launched it in directly off my onto my phone, you know, and that's pretty cool that it can

do that and show up. The real promise I think of Flutter and where it's going is that well,

That was the idea out of the box was that we needed a more modern mobile development experience

that was more developer friendly.

This certainly is.

It's really amazing.

Out of the gate, you can get a few things installed, run the template, Flutter Create will give

you a new empty project.

It's kind of their hello world.

This is through a CLI or something like that?


Or if you're using Visual Studio Code, it's already part of the extensions.

You can download the extension and just do it from the command bar.


have to do the command line. But yeah, you open up a shell app, little hello world, Flutter

Run. Now it starts up the emulators. Now what I usually do is you need to have iPhone simulator

running. And then if you don't have the physical device is set up, iPhone simulator and then

Android Studio, you go in there and set up the, you know, what is it, the AVD or they

or whatever the image is, you have to go in there to turn on the mobile simulator. But

then once the simulators are on,

plot or run, it compiles everything,

employs it to the devices,

and then it also does hot reload.

So that's really cool.

You can see it side by side, Android iOS,

it looks identical,

but they also maintain the integrity of each device.

So when you're doing certain gestures,

it's gonna mimic an iOS gesture

versus an Android gesture.

- That's really cool, that's powerful.

- Very powerful stuff.

A lot of power out of the box.

I just found that when I was doing things with React,

It wasn't necessarily any harder, but it was just more work.

So if I wanted to bring in an icon set, for example,

that would need to import the icon from Font Awesome

or wherever, maybe into the Xcode project

and import it into Android.

Whereas with this, it comes with a lot of things preloaded.

You can actually just say icon dot Facebook icon or something.

It's already built in.


That's excellent.

So a little deviation from the Mac thing,

but that's why I wanted to get it.

I thought I'm tired of just trying to piece it together

and I want to have a more integrated development experience.

Plus, all the tools that I use on Windows

are really most available now on Mac.

I'm not doing a ton of native.net development

or classic.net development now,

so more of my projects are going into code.

One other thing I'll say about this hardware

is that the trackpad is fucking huge.

- I remember when you very first showed me

and you started to kind of try and type on it,

you were struggling a little bit,

trying to get your hands kind of wide enough to not interact with the touchpad while typing.

Yeah, this is a natural to me. I'm wondering, am I going to scroll off screen or hit something?

But I haven't had that problem yet. Seems to be okay. But I'm not using that the laptop

much right now. I'm plugged into a separate keyboard and mouse.

Oh, right. So have you found that it maybe is intelligent enough to kind of know that

you're just kind of like laying on it rather than trying to actually interact with it?

I think so. Yeah. I mean, I'm putting my hand on it right now and I'm typing and it's kind

of working. I don't know. I'll need to do an actual test. But yeah, very interesting.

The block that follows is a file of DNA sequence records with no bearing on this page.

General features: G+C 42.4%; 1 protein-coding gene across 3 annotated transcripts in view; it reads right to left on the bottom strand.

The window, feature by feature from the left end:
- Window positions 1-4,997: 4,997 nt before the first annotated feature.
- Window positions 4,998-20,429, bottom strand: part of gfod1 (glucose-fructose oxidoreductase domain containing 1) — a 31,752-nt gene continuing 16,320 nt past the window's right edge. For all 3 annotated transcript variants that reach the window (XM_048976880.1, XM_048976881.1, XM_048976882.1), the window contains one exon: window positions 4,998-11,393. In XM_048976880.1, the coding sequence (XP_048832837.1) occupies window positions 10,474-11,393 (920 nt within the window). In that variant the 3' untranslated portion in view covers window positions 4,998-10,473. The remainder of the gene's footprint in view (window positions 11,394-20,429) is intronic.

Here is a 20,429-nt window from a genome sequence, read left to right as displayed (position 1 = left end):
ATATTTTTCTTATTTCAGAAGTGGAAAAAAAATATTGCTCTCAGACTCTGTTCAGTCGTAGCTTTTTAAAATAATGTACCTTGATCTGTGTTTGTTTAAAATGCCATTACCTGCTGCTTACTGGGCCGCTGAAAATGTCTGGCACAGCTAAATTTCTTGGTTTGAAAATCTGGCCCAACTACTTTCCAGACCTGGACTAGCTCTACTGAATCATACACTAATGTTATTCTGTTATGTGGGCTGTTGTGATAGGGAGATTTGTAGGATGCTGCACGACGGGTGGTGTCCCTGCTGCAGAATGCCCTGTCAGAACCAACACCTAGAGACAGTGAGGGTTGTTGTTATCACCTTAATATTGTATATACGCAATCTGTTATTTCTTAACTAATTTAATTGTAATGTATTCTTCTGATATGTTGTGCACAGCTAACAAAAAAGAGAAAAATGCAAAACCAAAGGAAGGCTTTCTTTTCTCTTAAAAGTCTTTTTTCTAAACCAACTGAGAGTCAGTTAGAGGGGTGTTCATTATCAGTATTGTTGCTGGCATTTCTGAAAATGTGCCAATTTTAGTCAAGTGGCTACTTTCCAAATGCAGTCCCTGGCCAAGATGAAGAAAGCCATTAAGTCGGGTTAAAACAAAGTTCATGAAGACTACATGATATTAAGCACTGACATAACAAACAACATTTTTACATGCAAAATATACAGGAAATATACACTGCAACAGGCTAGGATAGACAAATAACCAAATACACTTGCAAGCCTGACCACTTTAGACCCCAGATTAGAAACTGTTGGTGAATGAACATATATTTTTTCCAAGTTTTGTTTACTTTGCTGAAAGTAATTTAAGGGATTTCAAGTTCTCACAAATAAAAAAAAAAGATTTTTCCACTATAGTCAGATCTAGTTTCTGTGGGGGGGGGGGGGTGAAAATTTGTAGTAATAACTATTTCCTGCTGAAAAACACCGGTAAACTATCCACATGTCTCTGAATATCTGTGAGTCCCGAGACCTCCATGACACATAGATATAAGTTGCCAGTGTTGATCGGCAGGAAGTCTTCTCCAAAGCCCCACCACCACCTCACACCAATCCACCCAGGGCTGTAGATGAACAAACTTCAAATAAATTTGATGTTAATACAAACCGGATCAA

So we kind of went through the, you know, the what and the why and that you got a new

MacBook. But what do you plan to do with the old Dell XPS? So that's a fairly new machine.

It's a pretty beefy machine. That's also a beefy machine. Yeah. Because it is another,

Well that's the other nuance so they're both both machines are

8th gen Intel I7

But this Mac is a six core the other one's a four core

I think the other one has still 16 gig RAM 512 solid state drawing

Right now I'm gonna keep it

And do what?

Be a backup. That's an expensive backup

I don't know what I'm gonna do with it yet. I dropped it on its corner and it did damage the aluminum a little bit.

And so I need to see if the warranty will cover that replacement. If I can get it in pristine shape, then maybe I'll try to list it and wipe it.

The XPS 13 though, this is very cool for our Linux friends. They just came out with the new release of Ubuntu for the XPS 13.

So I think it's 1804 now, which is pretty exciting.

So I'm tempted to even throw that on there and see what it is.

You've been into the Linux thing lately,

so that's not surprising to hear.

Yeah, I like it a lot.

And that's one other thing going over to Mac

is that my comfort level and the command line is pretty good.

And so I don't really feel like it's a huge learning curve

to come over.

All my stuff works really easily.

Got the terminal customized.

I'm using-- I don't know how you say it.

Zish, ZSH, I was using Bash, I'm using Zish.

- Not familiar, never heard of it.

- Yeah, so there was some people that recommended Zish,

some really nice customizations for it,

and the command line looks pretty fancy,

and I customized it a little bit, so it's looking good.


- Sweet, well, another thing that I wanted to tell you on,

since you got a new MacBook,

you've kind of been out of the Mac game for a while.

- I have.

- Right, you kind of were, you actually introduced me

to the Mac way back in our days at Nebraska Medical Center

in Omaha and got me kind of into it and interested in it.

And then you kind of went away from it for a little while.

And now that you're back,

I thought it might be interesting to talk about,

and we've talked about already kind of some of the apps

maybe that are available or that you might use.

So I thought maybe it'd be kind of interesting